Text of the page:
But if a company creates a closed source driver that actually works pretty good, why not help to improve it instead of complaining that it is not open source?

Because we just can't. A closed driver can not be improved but by the company that did it.

If the company gets a lot of support to improve the driver, they might also create drivers for future products and who knows, maybe open the source up in a nearby future.

That's the other way around. Maybe if the open their source they can get a lot of support to improve their driver. They just can't get support if it is closed.

If they only get complaints that have nothing to do with the driver quality at all what reason do they have to invest more money?

To sell their hardware maybe? There is one thing you should never forget: You are the customer. They are supposed to work for you. You are paying them for that. The money they invest is yours. You decide where they should spend the money when you buy their products. Synaptics didn't wake up one morning and decided they would do the world a favor by releasing a driver for linux. They are not into charity. They saw they are loosing market and money by not releasing their driver for linux and they fixed that. Unfortunately, the fix is not optimal.

Edited 2010-04-20 12:32 UTC

Reply Score: 6

RE[2]: Comment by spinnekopje
by spinnekopje on Tue 20th Apr 2010 13:27 UTC in reply to "RE: Comment by spinnekopje"
spinnekopje Member since:
2008-11-29

Well, it doesn't. Have you tried Windows recently? Most hardware does not work out of the box. You've got to hunt the internet, download the driver for your hardware and hope you didn't download a virus instead. When you install Mandriva, Ubuntu or any recent distro, it all works out of the box.


For windows I can browse the website of the vendor and download all drivers from there.
My wireless atheros card does _not_ work correctly on linux. Some of my card readers don't work like they should (not hot pluggable without tweaking).
A much larger group of users will be able to install a driver from the vendors website, but won't manage to tweak settings to make a card reader work (and after an update that might not even work at all).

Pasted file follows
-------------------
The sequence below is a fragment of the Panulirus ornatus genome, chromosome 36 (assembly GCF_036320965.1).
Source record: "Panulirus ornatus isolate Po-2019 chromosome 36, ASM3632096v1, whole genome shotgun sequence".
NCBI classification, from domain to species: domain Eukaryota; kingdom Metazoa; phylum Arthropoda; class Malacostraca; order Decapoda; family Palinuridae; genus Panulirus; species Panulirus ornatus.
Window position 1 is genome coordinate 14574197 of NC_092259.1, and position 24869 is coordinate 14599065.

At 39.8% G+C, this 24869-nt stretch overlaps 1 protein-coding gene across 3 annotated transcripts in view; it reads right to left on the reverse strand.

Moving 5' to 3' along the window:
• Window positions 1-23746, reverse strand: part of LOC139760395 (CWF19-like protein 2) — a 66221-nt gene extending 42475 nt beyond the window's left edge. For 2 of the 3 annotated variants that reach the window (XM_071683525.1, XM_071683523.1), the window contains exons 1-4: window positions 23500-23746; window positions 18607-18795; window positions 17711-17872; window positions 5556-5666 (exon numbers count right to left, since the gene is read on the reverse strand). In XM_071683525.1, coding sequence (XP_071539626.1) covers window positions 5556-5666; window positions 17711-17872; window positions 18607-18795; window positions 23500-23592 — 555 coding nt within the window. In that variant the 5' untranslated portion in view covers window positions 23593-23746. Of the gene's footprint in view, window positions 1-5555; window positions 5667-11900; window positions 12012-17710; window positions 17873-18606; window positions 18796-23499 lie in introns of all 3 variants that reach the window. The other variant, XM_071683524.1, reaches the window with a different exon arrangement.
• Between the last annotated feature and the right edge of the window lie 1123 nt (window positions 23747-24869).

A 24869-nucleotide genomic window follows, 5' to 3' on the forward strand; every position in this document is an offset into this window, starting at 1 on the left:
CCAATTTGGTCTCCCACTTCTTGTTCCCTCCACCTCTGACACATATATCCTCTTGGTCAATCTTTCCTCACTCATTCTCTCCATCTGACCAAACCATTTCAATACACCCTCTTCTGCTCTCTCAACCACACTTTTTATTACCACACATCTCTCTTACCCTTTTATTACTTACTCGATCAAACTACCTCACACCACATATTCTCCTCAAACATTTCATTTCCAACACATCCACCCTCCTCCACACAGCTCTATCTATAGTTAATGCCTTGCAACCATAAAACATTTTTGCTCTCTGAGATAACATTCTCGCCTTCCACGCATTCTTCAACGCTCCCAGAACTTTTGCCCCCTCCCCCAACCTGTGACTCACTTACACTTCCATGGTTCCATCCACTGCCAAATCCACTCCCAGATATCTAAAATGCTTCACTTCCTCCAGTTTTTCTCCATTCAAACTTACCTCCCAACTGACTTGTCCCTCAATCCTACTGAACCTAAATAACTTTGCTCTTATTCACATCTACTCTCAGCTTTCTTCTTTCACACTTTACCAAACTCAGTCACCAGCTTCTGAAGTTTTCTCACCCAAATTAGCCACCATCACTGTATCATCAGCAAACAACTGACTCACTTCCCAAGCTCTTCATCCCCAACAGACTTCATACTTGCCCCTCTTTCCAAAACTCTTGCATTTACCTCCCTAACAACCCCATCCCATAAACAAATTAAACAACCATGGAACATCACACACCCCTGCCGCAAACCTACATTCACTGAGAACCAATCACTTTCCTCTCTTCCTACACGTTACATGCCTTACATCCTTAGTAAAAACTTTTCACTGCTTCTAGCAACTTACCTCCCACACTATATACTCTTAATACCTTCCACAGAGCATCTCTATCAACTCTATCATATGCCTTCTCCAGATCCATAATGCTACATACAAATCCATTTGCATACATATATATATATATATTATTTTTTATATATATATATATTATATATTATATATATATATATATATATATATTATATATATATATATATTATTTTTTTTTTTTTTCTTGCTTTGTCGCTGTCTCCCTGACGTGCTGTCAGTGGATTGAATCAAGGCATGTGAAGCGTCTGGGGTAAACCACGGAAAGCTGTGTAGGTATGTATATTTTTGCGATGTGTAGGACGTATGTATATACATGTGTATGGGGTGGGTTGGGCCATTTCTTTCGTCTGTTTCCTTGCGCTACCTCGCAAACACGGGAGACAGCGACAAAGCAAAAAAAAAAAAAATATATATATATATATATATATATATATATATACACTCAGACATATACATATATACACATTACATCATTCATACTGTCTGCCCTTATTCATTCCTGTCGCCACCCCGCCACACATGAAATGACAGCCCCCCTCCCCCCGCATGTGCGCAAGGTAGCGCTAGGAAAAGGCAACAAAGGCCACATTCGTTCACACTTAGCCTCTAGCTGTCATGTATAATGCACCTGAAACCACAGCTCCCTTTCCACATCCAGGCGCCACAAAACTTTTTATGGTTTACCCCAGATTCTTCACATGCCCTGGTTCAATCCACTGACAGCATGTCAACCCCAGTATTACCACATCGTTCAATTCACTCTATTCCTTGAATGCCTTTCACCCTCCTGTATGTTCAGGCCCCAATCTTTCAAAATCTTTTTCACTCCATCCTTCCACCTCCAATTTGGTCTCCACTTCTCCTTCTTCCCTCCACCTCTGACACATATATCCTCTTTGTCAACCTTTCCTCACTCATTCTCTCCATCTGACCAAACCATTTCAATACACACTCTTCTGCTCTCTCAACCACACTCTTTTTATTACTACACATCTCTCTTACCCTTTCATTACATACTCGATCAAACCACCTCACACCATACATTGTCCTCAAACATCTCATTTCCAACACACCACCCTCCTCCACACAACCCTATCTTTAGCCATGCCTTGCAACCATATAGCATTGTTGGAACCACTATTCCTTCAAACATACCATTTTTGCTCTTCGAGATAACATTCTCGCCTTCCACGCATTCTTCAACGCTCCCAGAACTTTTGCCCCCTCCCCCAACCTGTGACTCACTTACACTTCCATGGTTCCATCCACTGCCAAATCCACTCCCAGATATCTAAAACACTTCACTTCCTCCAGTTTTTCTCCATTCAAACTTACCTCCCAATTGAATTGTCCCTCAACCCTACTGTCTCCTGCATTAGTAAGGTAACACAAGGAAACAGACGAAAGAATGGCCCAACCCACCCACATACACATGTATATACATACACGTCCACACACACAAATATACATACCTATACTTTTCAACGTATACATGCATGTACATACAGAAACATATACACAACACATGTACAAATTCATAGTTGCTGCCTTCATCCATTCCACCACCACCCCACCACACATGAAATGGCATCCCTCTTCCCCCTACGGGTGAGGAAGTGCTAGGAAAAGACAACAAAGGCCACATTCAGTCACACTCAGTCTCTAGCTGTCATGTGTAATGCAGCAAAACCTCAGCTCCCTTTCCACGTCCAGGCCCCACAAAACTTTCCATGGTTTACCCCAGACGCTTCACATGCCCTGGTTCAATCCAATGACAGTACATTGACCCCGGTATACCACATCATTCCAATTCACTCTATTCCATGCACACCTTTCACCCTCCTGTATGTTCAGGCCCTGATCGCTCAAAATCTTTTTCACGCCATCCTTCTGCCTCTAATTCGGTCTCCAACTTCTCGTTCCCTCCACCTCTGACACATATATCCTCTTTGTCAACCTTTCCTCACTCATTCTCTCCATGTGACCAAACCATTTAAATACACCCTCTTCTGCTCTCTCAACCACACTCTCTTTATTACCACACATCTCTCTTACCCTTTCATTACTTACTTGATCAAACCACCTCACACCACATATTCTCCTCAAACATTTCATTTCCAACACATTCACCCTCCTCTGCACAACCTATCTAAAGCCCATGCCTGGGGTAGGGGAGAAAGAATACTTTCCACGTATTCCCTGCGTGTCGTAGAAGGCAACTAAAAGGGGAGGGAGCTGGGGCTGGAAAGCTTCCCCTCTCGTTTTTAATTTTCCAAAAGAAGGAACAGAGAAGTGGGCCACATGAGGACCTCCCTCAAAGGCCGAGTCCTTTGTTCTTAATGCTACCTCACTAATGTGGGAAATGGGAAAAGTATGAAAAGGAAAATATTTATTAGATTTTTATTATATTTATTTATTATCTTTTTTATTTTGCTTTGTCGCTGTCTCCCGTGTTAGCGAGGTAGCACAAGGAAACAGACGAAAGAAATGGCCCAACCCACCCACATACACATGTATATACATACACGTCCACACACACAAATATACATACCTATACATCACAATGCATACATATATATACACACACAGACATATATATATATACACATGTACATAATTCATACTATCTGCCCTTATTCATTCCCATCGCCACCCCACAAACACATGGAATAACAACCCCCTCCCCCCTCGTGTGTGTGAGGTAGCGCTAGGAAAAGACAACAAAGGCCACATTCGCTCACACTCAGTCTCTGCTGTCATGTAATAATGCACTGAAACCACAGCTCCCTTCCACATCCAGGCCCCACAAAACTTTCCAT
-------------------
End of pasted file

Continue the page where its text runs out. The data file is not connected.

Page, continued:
About helping on drivers:

Because we just can't. A closed driver can not be improved but by the company that did it.


I can send bug reports for closed source software, so I don't see why the community shouldn't be able to help.

Reply Score: 2

RE[3]: Comment by spinnekopje
by spiderman on Tue 20th Apr 2010 13:39 UTC in reply to "RE[2]: Comment by spinnekopje"
spiderman Member since:
2008-10-23


For windows I can browse the website of the vendor and download all drivers from there.
My wireless atheros card does _not_ work correctly on linux. Some of my card readers don't work like they should (not hot pluggable without tweaking).
A much larger group of users will be able to install a driver from the vendors website, but won't manage to tweak settings to make a card reader work (and after an update that might not even work at all).
That is because you purchased a computer for Windows and tried installing linux on it. Windows won't install on my Gdium because the processor is MIPS and that is not supported at all by Windows.
Actually, 90% of the people are not able to install Windows on a computer, let alone install drivers. They buy is pre-installed. This is the same for linux. The OEM didn't have any trouble with the broadcom wireless chip of my netbook but I suspect 90% of the people would not be able to install it themselves.

I can send bug reports for closed source software, so I don't see why the community shouldn't be able to help.

Oh yes, that we can indeed. I didn't think about that. Another way to help is to ask them to open their driver so we can integrate it in mainstream distros.

But I see your point. It is still good news that they did the driver. It's better than before. Many people will be happy with that. I just expect more.

Reply Score: 3

RE[4]: Comment by spinnekopje
by spinnekopje on Tue 20th Apr 2010 13:47 UTC in reply to "RE[3]: Comment by spinnekopje"
spinnekopje Member since:
2008-11-29

That is because you purchased a computer for Windows and tried installing linux on it.[q]